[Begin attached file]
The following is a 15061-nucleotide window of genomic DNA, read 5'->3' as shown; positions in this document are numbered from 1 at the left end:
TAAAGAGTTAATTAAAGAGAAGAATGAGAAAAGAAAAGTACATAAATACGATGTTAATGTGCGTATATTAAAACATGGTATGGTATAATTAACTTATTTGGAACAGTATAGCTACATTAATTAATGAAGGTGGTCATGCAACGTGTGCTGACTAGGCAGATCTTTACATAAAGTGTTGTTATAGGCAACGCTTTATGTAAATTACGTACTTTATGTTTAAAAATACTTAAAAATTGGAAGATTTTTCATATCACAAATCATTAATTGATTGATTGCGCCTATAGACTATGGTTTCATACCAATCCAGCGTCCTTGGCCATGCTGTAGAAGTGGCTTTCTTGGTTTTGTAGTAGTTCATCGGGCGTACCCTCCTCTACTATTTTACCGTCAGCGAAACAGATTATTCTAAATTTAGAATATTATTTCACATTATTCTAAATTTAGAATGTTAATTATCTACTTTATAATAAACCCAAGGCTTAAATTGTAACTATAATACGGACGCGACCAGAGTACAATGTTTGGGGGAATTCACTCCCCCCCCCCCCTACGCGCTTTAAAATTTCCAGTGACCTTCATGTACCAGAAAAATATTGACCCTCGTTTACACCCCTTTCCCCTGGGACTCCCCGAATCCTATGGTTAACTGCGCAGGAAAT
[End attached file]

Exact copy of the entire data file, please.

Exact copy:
The following is a 15061-nucleotide window of genomic DNA, read 5'->3' as shown; positions in this document are numbered from 1 at the left end:
TAAAGAGTTAATTAAAGAGAAGAATGAGAAAAGAAAAGTACATAAATACGATGTTAATGTGCGTATATTAAAACATGGTATGGTATAATTAACTTATTTGGAACAGTATAGCTACATTAATTAATGAAGGTGGTCATGCAACGTGTGCTGACTAGGCAGATCTTTACATAAAGTGTTGTTATAGGCAACGCTTTATGTAAATTACGTACTTTATGTTTAAAAATACTTAAAAATTGGAAGATTTTTCATATCACAAATCATTAATTGATTGATTGCGCCTATAGACTATGGTTTCATACCAATCCAGCGTCCTTGGCCATGCTGTAGAAGTGGCTTTCTTGGTTTTGTAGTAGTTCATCGGGCGTACCCTCCTCTACTATTTTACCGTCAGCGAAACAGATTATTCTAAATTTAGAATATTATTTCACATTATTCTAAATTTAGAATGTTAATTATCTACTTTATAATAAACCCAAGGCTTAAATTGTAACTATAATACGGACGCGACCAGAGTACAATGTTTGGGGGAATTCACTCCCCCCCCCCCCTACGCGCTTTAAAATTTCCAGTGACCTTCATGTACCAGAAAAATATTGACCCTCGTTTACACCCCTTTCCCCTGGGACTCCCCGAATCCTATGGTTAACTGCGCAGGAAAT